This piece was written for Religious Studies Professor Kerry Skora’s “Mindfulness, Meditation and Healing” course, an advanced seminar in religious studies and biomedical humanities. Inspired by Jon Kabat-Zinn’s and Richard Davidson’s pioneering work in mindfulness and healing, this course presents an in-depth study of the natural connection between medicine and meditation, mindfulness and healing. It combines third-person religious/cultural/historical/humanistic and scientific studies of mindfulness and its relation to healing and compassion, with “critical first-person” encounters of one’s own body-mind, using Buddhist-based contemplative practices.
From a religious studies/humanities perspective, students in the class studied various Buddhist-based teachings and practices connected to medicine, healing, well-being and wholeness. They focused on notions of suffering and freedom from suffering. The practices and teachings were connected to contemporary studies from the science of mindfulness on the benefit of meditation for healing and caring with compassion.
For this assignment, students drew from first-person contemplative experiences (They had to all follow a rigorous eight-week mindfulness program.) and third-person descriptions and interpretations, in response to various readings, thinking about the value of mindfulness and meditation.
By Renee Pengov ‘18
“If we could have a better balance between the development of intelligence on one side and the development of a loving, compassionate frame of mind on the other, this world would be far more harmonious, far more at peace,” say Rinpoche and Shlim. Compassion is defined in their book, “Medicine & Compassion,” as: the sincere wish to alleviate the suffering of another.
According to Rinpoche and Shlim compassionate qualities are intrinsic. “Some people say that the gods create what is good, while all the harmful and abusive activity in the world is the work of the devil.” However, Rinpoche and Shlim believe that this activity is a product of the creative human intelligence. You can look closely at every person and find good within them, but you can also look closely and find a negative side to them. Each person is a mixture of both negative and positive qualities.
Our basic nature is referred to as ‘mind’ in Buddhist philosophy, which says that we all have the property of being compassionate. Females are not actually inherently more compassionate than males, but have their ‘compassion seeds’ watered more frequently. Women seem to be treated in a more nurturing way than males and learn ways of compassion throughout their habitual interactions. I have found myself comparing me to my brother in ways that we look at situations and I find that although he is a kind and caring person, I am far more compassionate for people in all different types of situations. This is not to say that I am any more of a wholesome person than he is, but that my compassion seeds have been watered more often than his. Repeated physical compassion from my parents and friends, which I have welcomed, have continuously watered my compassion seeds.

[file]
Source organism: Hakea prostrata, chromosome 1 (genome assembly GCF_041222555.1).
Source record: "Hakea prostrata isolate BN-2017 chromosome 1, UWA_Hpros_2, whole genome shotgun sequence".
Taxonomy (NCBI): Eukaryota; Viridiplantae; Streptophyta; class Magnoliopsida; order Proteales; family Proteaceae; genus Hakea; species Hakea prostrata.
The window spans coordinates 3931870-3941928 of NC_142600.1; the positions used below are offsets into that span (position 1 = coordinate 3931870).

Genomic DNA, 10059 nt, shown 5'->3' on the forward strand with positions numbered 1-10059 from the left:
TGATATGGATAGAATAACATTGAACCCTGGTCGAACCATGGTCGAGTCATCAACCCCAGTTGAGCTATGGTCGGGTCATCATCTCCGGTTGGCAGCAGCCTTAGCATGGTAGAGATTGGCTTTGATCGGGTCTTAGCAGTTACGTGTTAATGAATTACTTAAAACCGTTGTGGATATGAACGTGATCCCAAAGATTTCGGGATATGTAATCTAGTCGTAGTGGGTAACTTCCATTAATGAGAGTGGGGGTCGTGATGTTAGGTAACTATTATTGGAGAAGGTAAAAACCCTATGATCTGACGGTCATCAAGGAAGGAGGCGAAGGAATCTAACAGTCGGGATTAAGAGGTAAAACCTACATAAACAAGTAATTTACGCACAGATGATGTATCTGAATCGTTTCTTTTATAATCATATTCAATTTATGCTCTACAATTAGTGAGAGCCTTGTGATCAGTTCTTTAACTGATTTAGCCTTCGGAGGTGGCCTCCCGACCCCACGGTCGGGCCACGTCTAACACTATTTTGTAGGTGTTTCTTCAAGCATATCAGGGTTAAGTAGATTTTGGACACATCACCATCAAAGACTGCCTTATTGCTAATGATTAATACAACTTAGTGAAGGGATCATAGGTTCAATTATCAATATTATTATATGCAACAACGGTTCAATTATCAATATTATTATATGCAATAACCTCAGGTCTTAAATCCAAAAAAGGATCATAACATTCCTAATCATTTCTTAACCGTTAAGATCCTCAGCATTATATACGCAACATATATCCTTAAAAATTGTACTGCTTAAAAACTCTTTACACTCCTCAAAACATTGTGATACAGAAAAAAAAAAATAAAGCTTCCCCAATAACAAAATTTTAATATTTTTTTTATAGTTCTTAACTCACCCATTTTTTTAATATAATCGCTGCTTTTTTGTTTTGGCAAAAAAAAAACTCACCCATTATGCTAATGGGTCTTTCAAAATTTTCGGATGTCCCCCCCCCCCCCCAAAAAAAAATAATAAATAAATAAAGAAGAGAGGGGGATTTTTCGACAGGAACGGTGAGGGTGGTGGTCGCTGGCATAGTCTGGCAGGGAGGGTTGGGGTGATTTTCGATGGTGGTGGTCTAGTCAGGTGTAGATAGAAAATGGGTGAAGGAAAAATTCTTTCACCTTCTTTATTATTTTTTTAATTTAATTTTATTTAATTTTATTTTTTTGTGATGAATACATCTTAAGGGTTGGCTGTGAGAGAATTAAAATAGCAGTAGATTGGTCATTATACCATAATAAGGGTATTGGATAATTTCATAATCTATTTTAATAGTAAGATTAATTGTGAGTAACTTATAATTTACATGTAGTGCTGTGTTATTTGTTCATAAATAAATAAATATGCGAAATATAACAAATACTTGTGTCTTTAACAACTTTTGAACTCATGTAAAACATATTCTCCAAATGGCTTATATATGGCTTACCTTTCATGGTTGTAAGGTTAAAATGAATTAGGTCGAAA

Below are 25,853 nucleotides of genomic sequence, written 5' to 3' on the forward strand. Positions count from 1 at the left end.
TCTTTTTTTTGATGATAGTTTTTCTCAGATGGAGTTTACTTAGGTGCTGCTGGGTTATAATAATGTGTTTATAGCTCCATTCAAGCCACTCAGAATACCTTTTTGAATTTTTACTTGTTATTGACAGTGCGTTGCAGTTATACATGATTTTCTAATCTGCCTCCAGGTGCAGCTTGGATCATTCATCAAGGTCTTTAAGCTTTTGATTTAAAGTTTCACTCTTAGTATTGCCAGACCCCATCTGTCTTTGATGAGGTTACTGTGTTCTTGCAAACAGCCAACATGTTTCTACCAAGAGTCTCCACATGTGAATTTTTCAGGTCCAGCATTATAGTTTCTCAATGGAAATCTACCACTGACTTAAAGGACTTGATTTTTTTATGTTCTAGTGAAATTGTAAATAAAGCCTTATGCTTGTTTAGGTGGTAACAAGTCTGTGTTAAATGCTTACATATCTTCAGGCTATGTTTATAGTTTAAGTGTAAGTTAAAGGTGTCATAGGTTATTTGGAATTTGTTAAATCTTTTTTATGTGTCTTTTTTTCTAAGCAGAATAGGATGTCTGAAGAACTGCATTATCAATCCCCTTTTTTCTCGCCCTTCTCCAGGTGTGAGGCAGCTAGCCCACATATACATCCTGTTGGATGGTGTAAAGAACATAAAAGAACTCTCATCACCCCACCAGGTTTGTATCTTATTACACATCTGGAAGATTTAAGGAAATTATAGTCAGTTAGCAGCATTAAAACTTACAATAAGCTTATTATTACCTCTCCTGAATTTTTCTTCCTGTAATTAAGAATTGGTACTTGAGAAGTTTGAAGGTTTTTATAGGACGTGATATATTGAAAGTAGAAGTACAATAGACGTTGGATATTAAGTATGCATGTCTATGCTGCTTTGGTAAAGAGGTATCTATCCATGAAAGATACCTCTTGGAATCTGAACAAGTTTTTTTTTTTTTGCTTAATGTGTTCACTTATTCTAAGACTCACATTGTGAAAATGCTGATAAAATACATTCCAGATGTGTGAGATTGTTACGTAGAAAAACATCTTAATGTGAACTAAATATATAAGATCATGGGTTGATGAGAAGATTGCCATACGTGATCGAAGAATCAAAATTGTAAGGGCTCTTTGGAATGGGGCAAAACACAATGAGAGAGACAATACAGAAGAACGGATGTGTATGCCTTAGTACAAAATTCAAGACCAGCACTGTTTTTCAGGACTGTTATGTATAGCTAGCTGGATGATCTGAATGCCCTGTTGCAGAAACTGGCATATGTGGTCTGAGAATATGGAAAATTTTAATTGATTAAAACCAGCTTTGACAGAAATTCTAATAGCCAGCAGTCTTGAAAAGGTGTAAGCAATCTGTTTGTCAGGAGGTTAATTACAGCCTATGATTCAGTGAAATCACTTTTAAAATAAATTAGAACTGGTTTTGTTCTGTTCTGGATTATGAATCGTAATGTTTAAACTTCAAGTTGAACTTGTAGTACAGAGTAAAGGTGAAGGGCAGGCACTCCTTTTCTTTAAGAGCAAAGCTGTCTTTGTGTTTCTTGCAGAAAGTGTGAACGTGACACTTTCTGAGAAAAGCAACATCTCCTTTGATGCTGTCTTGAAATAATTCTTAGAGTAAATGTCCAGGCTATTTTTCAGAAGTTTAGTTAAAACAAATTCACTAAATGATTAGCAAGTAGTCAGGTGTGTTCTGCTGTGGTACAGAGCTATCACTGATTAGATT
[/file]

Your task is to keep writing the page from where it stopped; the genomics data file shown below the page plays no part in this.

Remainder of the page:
Although compassion is said to be an intrinsic quality, it is not unconditional. As is mentioned in “Medicine & Compassion,” we have all had experiences in which someone has treated us poorly and at that time, it is hard to feel compassion for this person who has mistreated us. According to Buddha, we should aim at cultivating loving-kindness and compassion that knows no bounds, that is not limited to people we already know and like. However, according to Rinpoche and Shlim, we have already discovered that this type of boundless compassion does not come naturally. Unless we train ourselves in this type of compassion, we will not have it.
We should be training in compassion. Why are we not being taught compassion in school? Why are we not taught compassion at our jobs? Becoming more compassionate is not about learning more of the qualities of compassion but it is about taking away our obscure habits. Becoming more compassionate helps to take away the suffering of ourselves and others. Most lack knowledge on the importance of compassion when it is something that we should all be practicing for the betterment of our society!
Increasing compassion in our society will not take away suffering, for suffering is built into our existence. Rinpoche and Shlim say, “All of our suffering is ultimately based on ignorance, which here means ‘not knowing our true nature.’ The subtle sense of unease with which we often live is due to the way we form and cling to our own thoughts.” Yet compassion can ease suffering and even help to eliminate our emotional illnesses. We need to use our intelligence to our benefit — Rinpoche and Shlim introduce the idea that if we know and apply the appropriate remedies to our suffering we can counteract its causes:
“We will not be able to access our innate compassion simply by thinking about it. We must learn the techniques for accessing sustainable compassion and then make an effort to put them into practice. With the basic motivation to relieve the suffering of others, we are prepared to begin the special training for development and sustaining effortless compassion.”